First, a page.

Walking lessons

Stripes, a Moron Movie of 1981:

Sgt Hulka: HUP two three four…
Harold Ramis: Hey! We’re walking!

First of all I mostly feel grateful for thirty years of running all over the world if my running is at an end; if the sciatica is linked to my cancer it may be (it is not known to be at this time). It is like Chief Dan George, in that old film Little Big Man: thank you great spirit (Welt Geist in “St Louis Hegelianism” a real if forgotten American school of philosophy): here is part of a prayer of thanksgiving from the Haudosaunee:

We are all thankful to our Mother, the Earth, for she gives us all that we need for life. She supports our feet as we walk about upon her. It gives us joy that she continues to care for us as she has from the beginning of time. To our Mother, we send greetings and thanks.

Now our minds are one.

In the scene of Old Lodge Skins (played by Dan George) in Little Big Man, he thanks the four winds, the sky and the ground. He then proceeds to die but cannot. So he and Little Big Man go down the mountain (in a possible reference to Abraham and Isaac, who went down a mountain?) and Old Lodge Skins says, do you want to eat.

Moral: don’t count your chickens.

Now, my left leg is gimpy. Apart from the pain, which characteristic of sciatica starts in the lumbar, chomps on the piniformis in your ass, then smacks the great muscle that fronts the great Femur, and, for shits and giggles, hits your hip joint, with in the worst cases causes a bit of referred pain in the other hip joint (which may just want to join in the fun, although I do not know how the pain goes through equine cauda), the constant, unlike the pain which comes and goes, is the surface numbness connected with a deeper difficulty in keeping the left foot in tune with the right.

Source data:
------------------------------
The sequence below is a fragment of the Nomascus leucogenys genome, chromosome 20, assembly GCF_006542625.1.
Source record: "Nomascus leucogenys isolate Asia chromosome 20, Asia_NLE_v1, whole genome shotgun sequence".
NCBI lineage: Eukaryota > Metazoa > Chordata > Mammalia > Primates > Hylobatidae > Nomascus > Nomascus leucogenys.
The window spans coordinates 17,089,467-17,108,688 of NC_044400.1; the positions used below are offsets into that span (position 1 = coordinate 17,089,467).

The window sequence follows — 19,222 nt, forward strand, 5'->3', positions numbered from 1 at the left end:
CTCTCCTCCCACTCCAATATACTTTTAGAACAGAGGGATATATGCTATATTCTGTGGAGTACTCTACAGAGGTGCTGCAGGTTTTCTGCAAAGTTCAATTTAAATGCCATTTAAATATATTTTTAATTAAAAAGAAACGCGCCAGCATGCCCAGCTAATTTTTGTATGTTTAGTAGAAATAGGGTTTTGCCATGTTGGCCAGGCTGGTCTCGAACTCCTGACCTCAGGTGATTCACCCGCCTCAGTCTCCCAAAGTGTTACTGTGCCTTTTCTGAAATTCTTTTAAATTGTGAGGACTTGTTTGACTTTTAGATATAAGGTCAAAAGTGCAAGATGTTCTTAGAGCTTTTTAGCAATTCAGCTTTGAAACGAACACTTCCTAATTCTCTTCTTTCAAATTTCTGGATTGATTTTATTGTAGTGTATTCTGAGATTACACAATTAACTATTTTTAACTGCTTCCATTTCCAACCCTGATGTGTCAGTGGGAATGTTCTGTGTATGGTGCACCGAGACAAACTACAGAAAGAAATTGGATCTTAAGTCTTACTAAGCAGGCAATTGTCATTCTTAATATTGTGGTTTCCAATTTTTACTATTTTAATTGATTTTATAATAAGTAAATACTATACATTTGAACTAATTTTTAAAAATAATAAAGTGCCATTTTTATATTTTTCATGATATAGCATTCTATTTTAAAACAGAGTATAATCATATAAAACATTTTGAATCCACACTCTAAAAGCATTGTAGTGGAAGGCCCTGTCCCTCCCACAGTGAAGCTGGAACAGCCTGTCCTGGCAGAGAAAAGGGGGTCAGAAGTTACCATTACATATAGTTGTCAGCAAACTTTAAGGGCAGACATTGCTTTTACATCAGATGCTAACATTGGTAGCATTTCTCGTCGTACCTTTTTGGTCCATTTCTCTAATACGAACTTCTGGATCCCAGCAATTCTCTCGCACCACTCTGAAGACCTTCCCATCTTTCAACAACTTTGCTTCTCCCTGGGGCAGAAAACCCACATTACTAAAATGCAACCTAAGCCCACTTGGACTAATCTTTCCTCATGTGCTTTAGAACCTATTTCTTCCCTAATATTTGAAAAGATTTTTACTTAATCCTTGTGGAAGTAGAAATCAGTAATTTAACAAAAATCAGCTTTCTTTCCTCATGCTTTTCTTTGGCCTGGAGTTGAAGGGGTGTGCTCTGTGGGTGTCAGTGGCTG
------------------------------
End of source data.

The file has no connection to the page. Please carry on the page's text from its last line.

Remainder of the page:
Well, I know that running will cause agony. My last run was fine during the run but caused pain later. Comments from runners are welcome on this issue, since as gradually over the years at Power Station Beach, as I turned from the initial start into the first stretch, I could feel the left leg’s slight unwillingness to get on parade, to get with the program. I also stumbled on it during my dance performance last December.

But the left leg was always able to get on parade and then the overall “high” made me forget its weakness.

I have since 26 March (my son’s birthday) stopped all running to replace running with the equivalent time spent dancing with weights, working out with “Badass” Billy Blank in his Ripped Extreme Tae-Bo workout and swimming or dancing in the water. This and a radically improved diet gives me “negative” love handles where the flesh retreats from the hip slightly and visible abs, both of which I am very vain. “Positive” love handles are a male bane, simply because we have narrower hips.

Yes, all is vanity. But Creation should be celebrated and not scorned. To TS Eliot, and “that which is only living can only die”, I say this is wrong, and “love that well which thou may leave ere long.”

Walking with weights is reasonably aerobic, I need to do it more.

Steps are great because your gait is far more manageable yet they are almost as aerobic as running. I was most delighted to climb Queen Mary’s stairs during my stay last week. There is a set of steps that rises above Sok Kyu Wan on Lamma Island and leads to the rather remote beach of Tung O Wan, where there are black flowers and white butterflies in June.

I need to watch food intake. The pain causes depression, and my own vegetarian cooking in this Dawn of Man needs to be doused in hot sauce to be at all palatable since it’s raw vegetables in a commercial soup base. So I eat light. But last night, at a great vegetarian restaurant in Wanchai I couldn’t stop eating different delicious bits and forgetting to use serving chopsticks. But that’s probably OK because one good thing about cancer is that it isn’t contagious, and your friends do not shun you.

At this point my lifetime thinness is not implicated in the health problem. Indeed, it has probably delayed onset of cancer, and has helped me to avoid common illnesses.

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